A Eulogy for My Dad
This week I’ve thought back on many small moments special to me & my dad, and am realizing that memory itself has always been this gathering of small, peculiar things. My dad said to me often, “be faithful in the little things.” He usually told me this from his black swivel chair in his upstairs office.
I remember when I was in high school, after some rough patches with my sisters, he would call me up to his office for a talk. He encouraged me to be a kind older sister and leave a legacy of compassion. During college when I lived at home, I’d sit in the red striped living room chair each morning to read my Bible. I’d hear my dad walk into his office to read his Bible, too, or overhear the day’s first SOOP Café phone calls. Fridays were for blasting his trumpet or us almost blowing out his speakers to “Carry on My Wayward Son.” And then I’d grab my keys to head to class, and later to my first real job—he would always race downstairs to catch me for a quick goodbye. On cold winter mornings, I heard him starting my car for me. And any morning was a reason for him to stand on the outside front steps, coffee mug in hand, and wave into the distance until my car rounded 29th Avenue.
I’m realizing that these small moments were my dad’s way of saying he cared so much. He loved making a big deal about small things and creating spaces where I felt safe and known.
One of my favorite moments in my dad’s office was one where I wasn’t actually there. The night Jon & I started officially dating, I asked him how his earlier “talk” went with my dad. He said, “Well, we watched clips of Meet the Parents and he handed me a set of camp paper dolls.” Jon and my dad were instant buddies. That day I knew, in a way, that I wanted Jon to be the one caring for me, like my dad did for so many years. It’s because of my dad that I felt brave enough last year to start freelance grants consulting. I’m going to miss talking to him about house projects, being brave in a new town, and our Pit Boss smoker that he was so proud of.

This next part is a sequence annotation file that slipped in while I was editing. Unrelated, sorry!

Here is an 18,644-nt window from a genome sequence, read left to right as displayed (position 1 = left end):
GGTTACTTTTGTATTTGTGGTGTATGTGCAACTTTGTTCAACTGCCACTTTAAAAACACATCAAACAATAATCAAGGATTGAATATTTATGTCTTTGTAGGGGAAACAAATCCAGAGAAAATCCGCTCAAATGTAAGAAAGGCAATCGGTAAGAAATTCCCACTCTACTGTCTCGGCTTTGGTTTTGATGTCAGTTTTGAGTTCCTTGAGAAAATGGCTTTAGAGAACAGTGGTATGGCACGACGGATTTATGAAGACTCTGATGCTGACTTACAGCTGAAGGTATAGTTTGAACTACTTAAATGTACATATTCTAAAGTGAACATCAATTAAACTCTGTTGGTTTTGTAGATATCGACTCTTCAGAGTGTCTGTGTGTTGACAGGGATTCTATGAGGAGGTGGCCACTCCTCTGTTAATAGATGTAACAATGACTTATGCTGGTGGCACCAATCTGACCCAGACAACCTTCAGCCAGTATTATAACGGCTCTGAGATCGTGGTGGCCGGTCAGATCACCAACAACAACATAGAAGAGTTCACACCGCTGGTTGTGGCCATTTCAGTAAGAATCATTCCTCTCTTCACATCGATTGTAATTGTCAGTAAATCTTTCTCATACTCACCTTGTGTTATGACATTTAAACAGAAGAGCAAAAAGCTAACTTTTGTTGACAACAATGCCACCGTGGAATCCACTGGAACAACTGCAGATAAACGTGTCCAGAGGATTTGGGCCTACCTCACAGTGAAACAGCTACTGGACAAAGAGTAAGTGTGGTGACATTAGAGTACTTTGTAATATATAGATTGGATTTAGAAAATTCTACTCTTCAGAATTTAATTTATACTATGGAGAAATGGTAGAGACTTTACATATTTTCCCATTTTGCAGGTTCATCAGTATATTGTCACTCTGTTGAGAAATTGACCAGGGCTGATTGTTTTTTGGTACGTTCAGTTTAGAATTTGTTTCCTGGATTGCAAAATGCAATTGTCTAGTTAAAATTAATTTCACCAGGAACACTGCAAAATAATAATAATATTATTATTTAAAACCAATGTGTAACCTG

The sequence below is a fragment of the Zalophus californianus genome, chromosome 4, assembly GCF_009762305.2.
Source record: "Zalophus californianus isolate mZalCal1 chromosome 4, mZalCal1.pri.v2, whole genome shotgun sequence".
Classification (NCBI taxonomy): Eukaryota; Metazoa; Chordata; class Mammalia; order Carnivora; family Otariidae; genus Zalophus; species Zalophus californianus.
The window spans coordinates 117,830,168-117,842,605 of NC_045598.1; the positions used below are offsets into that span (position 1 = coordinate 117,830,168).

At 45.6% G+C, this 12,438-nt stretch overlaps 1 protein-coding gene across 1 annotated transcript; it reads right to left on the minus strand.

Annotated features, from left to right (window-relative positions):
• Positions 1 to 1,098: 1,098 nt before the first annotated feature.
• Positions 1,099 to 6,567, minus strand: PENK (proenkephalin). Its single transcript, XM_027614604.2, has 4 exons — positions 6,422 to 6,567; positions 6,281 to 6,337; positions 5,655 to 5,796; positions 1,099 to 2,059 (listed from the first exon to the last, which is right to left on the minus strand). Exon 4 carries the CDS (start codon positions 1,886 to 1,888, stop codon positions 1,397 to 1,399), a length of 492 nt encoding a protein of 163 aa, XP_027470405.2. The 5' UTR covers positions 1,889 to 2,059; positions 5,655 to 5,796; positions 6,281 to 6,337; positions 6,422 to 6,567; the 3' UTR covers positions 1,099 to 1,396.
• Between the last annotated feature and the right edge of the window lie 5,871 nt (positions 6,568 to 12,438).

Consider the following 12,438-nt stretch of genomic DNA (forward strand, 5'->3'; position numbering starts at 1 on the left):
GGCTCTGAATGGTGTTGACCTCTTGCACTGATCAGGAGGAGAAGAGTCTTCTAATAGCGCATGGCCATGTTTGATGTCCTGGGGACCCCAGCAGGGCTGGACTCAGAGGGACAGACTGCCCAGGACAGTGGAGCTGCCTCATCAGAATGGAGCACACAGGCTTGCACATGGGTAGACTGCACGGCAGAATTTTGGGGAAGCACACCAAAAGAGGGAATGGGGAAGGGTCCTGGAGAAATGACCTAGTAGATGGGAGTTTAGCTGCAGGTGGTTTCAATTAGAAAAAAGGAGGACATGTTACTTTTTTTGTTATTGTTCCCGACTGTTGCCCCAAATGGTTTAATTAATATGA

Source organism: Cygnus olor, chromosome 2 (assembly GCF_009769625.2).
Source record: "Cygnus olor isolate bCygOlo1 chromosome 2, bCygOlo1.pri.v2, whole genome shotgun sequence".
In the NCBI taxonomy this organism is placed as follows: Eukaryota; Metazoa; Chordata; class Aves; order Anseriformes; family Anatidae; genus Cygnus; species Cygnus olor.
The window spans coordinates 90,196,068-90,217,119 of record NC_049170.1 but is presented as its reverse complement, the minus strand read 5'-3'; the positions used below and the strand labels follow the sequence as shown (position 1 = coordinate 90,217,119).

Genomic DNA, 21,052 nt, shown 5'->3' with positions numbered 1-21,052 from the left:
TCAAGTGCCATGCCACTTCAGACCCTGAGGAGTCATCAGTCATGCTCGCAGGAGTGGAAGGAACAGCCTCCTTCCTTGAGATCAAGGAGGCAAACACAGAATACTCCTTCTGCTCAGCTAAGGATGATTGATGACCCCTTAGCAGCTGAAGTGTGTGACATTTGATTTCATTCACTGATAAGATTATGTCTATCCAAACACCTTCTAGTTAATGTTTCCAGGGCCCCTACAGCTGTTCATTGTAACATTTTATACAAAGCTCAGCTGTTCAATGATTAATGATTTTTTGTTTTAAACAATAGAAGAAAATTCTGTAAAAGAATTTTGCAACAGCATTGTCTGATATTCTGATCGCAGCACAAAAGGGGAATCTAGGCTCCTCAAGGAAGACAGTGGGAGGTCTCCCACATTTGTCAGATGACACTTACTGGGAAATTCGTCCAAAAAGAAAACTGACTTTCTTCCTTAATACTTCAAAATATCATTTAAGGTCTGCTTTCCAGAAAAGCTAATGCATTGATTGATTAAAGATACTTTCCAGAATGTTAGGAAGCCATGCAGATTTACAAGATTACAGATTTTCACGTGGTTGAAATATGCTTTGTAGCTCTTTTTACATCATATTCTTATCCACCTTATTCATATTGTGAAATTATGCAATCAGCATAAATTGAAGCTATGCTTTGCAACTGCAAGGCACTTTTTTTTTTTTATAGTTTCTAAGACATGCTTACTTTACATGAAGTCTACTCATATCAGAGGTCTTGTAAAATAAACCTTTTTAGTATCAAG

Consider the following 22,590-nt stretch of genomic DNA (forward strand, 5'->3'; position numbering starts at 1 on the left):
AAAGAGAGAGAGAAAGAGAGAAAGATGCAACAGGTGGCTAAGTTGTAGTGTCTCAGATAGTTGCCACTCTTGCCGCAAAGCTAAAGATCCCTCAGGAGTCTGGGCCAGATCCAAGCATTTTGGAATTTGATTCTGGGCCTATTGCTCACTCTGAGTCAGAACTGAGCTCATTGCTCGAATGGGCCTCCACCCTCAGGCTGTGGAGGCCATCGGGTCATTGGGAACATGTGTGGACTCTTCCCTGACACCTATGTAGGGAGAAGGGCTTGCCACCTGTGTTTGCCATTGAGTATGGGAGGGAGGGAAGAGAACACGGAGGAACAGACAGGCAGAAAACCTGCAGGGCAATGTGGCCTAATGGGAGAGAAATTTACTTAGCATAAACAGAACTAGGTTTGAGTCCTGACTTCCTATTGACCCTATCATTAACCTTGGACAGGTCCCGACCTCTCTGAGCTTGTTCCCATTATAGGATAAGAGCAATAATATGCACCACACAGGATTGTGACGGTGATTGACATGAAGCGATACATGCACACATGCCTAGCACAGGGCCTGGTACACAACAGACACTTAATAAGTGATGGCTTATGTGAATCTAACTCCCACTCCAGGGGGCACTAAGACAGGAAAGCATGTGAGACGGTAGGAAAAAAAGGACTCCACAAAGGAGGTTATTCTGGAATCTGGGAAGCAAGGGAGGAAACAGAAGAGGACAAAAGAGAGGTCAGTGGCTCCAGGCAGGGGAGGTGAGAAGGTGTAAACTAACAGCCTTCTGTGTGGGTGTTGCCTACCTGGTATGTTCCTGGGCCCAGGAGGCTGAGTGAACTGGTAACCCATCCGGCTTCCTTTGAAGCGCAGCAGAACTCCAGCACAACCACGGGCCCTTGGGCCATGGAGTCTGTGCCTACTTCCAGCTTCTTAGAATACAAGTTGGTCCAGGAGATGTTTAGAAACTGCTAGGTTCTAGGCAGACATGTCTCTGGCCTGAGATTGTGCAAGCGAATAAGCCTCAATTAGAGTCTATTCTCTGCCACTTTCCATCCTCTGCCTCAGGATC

I’m trying to make sense of a life without my dad. And as a person of faith, finding a spiritual safe place where I can cry with Jesus about how Covid took my dad, and how God, in his compassion, will make all things new. This lyric, from the song “Little Things with Great Love,” has been refuge, it says,
In the kingdom of the heavens, no suff’ring is unknown; each tear that falls is holy, each breaking heart a throne. There is a song of beauty on ev’ry weeping eye — for there is One who loves me: His heart, it breaks with mine.
This with-ness is dear to me. The God my dad believed in, by whom he is finally, fully known, is in this December fog, walking with us into our unknowns where we might feel the small, faithful clarity of his grace.